45 days after her murder, Shan’ann’s Facebook page, which was completely open to the public, is still completely open. This is unprecedented in a high-profile true crime case. It means anyone who wants to poke around through her life, looking inside her home, looking at her family and friends, can still do so. And people have. One 31 minute video posted by Shan’ann has already been viewed over 140 000 times.
As part of my research into TWO FACE I started noticing comments alongside these videos, including from key figures in this case such as Nickole Atkinson, not from several weeks prior but posted in recent days.
Everything posted on Facebook, including photos and videos, are matters of public record. Anything you say alongside those photos and videos could be used in a court of law, especially accusations and allegations against Chris Watts.
There have already been suggestions [malicious and totally unfounded in my opinion] that he molested his children. Although it’s doubtful specific members of the public could be held liable, what could happen is Chris Watts’ defense may claim his rights to privacy have been violated continuously, indiscriminately and excessively. It’s an open legal question – have they?
We may not care about the rights of a murderer, but we ought to care about the issue in a general sense. How would Shan’ann feel if she was still alive, knowing her life was on display post mortem? How do you feel about giving up access to our online identity? Would you? If she could speak from the grave, would Shan’ann still want her social media open and exposed to the world? What rights does a deceased individual have to their social media? Should all privacy and privileges be relinquished when we die?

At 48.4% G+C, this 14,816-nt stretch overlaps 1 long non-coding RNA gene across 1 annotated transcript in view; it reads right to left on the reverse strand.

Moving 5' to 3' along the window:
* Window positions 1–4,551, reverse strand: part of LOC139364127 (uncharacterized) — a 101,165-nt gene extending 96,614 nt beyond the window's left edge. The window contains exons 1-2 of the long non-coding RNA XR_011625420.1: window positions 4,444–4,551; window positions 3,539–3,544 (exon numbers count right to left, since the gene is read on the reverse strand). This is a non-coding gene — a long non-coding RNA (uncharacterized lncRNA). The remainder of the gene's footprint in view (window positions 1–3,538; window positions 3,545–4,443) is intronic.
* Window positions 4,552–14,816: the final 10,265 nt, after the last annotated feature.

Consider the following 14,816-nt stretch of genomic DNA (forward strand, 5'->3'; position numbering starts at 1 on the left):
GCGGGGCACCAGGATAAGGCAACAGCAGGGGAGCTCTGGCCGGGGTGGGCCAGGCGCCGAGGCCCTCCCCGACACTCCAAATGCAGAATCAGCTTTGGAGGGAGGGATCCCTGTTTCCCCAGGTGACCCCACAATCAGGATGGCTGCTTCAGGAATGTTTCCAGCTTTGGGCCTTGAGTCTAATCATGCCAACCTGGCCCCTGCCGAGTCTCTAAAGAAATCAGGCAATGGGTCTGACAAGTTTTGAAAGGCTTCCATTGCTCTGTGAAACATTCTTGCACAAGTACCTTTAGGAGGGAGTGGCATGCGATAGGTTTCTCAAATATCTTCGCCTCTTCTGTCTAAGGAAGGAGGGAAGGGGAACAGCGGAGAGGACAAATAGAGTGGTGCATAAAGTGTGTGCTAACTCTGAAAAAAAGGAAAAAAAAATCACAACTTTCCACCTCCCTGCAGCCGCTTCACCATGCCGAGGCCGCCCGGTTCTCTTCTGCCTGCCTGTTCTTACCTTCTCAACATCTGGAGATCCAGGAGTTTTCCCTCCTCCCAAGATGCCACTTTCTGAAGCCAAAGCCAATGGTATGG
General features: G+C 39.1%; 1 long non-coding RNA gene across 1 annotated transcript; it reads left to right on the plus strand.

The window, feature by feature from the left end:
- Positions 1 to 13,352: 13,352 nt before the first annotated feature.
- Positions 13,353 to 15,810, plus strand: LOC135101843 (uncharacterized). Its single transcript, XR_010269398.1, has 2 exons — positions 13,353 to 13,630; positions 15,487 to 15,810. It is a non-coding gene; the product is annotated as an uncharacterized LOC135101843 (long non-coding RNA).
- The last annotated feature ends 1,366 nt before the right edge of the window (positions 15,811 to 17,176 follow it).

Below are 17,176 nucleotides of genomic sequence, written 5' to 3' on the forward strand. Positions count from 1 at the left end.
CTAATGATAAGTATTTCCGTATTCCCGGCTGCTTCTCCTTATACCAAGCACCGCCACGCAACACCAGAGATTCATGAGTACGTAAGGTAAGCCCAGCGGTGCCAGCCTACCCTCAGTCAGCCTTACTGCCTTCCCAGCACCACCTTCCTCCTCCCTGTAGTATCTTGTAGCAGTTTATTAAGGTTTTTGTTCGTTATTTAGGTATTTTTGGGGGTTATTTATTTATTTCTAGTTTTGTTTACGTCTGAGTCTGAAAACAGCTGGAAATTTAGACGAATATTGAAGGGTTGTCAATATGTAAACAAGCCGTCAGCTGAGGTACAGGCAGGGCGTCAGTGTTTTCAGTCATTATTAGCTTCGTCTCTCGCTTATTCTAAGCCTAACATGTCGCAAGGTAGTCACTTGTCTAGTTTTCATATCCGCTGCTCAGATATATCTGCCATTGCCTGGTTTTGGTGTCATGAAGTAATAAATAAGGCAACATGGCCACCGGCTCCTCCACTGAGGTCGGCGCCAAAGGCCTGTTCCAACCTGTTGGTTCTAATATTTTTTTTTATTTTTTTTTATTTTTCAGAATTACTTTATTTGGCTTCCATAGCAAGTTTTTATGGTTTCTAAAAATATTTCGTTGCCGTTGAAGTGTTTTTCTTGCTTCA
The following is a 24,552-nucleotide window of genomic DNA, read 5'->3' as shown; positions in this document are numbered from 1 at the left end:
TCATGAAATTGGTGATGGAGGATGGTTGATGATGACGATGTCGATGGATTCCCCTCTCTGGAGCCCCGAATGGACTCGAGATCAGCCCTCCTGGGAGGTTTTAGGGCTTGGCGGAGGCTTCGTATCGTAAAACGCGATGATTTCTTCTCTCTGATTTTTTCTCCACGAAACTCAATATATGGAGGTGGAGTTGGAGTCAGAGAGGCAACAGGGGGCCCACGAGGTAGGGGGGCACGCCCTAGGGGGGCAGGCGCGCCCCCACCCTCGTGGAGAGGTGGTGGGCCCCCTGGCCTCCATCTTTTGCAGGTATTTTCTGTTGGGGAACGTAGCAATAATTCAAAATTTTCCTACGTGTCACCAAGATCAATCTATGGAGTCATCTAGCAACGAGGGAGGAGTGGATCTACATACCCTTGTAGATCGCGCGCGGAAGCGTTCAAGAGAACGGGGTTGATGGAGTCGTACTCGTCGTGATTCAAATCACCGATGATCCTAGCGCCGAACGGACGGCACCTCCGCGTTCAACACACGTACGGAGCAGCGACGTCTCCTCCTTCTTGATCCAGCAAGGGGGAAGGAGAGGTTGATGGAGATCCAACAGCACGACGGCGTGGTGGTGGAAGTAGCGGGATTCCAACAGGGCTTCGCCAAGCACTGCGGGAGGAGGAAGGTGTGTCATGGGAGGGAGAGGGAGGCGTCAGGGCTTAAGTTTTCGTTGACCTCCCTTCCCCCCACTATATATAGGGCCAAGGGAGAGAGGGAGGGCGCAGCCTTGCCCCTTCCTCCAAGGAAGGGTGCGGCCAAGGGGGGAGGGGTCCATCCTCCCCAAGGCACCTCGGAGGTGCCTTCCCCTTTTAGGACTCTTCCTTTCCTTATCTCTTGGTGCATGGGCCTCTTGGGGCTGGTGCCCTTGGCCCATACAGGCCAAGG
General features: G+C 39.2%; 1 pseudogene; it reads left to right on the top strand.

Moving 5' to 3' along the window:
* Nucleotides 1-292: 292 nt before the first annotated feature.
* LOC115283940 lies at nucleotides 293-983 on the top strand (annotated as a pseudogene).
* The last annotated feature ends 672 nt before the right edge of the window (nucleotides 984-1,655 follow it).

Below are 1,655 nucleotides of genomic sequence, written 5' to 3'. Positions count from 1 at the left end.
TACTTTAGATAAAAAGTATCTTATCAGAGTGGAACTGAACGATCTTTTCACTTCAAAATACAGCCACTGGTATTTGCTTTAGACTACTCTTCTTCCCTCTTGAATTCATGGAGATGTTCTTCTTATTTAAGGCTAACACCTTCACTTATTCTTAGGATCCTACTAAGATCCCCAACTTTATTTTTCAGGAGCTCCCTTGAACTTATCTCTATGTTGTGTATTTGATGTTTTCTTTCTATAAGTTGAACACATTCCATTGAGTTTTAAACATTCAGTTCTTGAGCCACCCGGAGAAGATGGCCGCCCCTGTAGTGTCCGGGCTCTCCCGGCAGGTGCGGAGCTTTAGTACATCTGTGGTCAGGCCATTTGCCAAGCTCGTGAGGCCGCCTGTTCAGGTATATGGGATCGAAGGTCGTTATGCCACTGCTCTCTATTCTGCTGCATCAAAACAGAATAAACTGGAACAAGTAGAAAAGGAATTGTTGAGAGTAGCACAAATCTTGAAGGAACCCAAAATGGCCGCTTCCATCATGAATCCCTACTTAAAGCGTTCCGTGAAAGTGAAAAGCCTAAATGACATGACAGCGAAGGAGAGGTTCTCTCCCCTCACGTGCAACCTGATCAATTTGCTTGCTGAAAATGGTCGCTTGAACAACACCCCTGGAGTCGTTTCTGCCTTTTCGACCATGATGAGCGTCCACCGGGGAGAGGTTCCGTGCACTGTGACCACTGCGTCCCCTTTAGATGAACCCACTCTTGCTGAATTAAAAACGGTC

It also begs the question, who has authorized her page to remain public and why?
I know more than a little about these issues, because as it happens, the very first true crime book I wrote was borne out of my exclusive access to the murder victim on Facebook. At the time I wrestled with the ethics involved, as well as the legal aspect.
As time went by, Reeva Steenkamp’s story was simply not addressed, and so, I took it upon myself to counter that with Reeva in her own Words. It was an instant bestseller, and it’s even possible the momentum of that narrative carried over into the trial narrative and eventually overwhelmed Oscar Pistorius’ dubious narrative. That book not only took the narrative away from Reeva’s murderer, it did so in a way that was authentic, it allowed Reeva to speak for herself when virtually no one else did, would or could.